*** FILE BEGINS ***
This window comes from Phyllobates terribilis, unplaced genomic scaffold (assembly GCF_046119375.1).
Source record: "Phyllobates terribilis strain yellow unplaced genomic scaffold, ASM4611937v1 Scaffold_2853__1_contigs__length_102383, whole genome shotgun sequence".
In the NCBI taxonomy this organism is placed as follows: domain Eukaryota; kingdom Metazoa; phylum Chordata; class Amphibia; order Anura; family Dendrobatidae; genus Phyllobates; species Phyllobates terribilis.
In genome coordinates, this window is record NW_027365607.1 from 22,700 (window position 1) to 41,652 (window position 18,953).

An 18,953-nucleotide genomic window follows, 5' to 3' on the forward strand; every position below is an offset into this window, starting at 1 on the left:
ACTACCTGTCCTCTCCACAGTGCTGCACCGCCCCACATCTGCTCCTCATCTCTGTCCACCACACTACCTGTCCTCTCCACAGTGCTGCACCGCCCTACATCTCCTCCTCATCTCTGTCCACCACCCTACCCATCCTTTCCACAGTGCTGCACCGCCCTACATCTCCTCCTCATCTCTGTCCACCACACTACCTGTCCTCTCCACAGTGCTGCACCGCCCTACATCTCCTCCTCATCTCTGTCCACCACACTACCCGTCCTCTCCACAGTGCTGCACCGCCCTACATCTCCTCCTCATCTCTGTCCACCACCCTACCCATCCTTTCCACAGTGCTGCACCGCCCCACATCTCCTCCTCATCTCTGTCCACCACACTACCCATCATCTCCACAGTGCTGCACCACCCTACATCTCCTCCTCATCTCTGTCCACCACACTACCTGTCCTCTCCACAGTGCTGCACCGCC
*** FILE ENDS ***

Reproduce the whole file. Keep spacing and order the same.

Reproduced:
This window comes from Phyllobates terribilis, unplaced genomic scaffold (assembly GCF_046119375.1).
Source record: "Phyllobates terribilis strain yellow unplaced genomic scaffold, ASM4611937v1 Scaffold_2853__1_contigs__length_102383, whole genome shotgun sequence".
In the NCBI taxonomy this organism is placed as follows: domain Eukaryota; kingdom Metazoa; phylum Chordata; class Amphibia; order Anura; family Dendrobatidae; genus Phyllobates; species Phyllobates terribilis.
In genome coordinates, this window is record NW_027365607.1 from 22,700 (window position 1) to 41,652 (window position 18,953).

An 18,953-nucleotide genomic window follows, 5' to 3' on the forward strand; every position below is an offset into this window, starting at 1 on the left:
ACTACCTGTCCTCTCCACAGTGCTGCACCGCCCCACATCTGCTCCTCATCTCTGTCCACCACACTACCTGTCCTCTCCACAGTGCTGCACCGCCCTACATCTCCTCCTCATCTCTGTCCACCACCCTACCCATCCTTTCCACAGTGCTGCACCGCCCTACATCTCCTCCTCATCTCTGTCCACCACACTACCTGTCCTCTCCACAGTGCTGCACCGCCCTACATCTCCTCCTCATCTCTGTCCACCACACTACCCGTCCTCTCCACAGTGCTGCACCGCCCTACATCTCCTCCTCATCTCTGTCCACCACCCTACCCATCCTTTCCACAGTGCTGCACCGCCCCACATCTCCTCCTCATCTCTGTCCACCACACTACCCATCATCTCCACAGTGCTGCACCACCCTACATCTCCTCCTCATCTCTGTCCACCACACTACCTGTCCTCTCCACAGTGCTGCACCGCC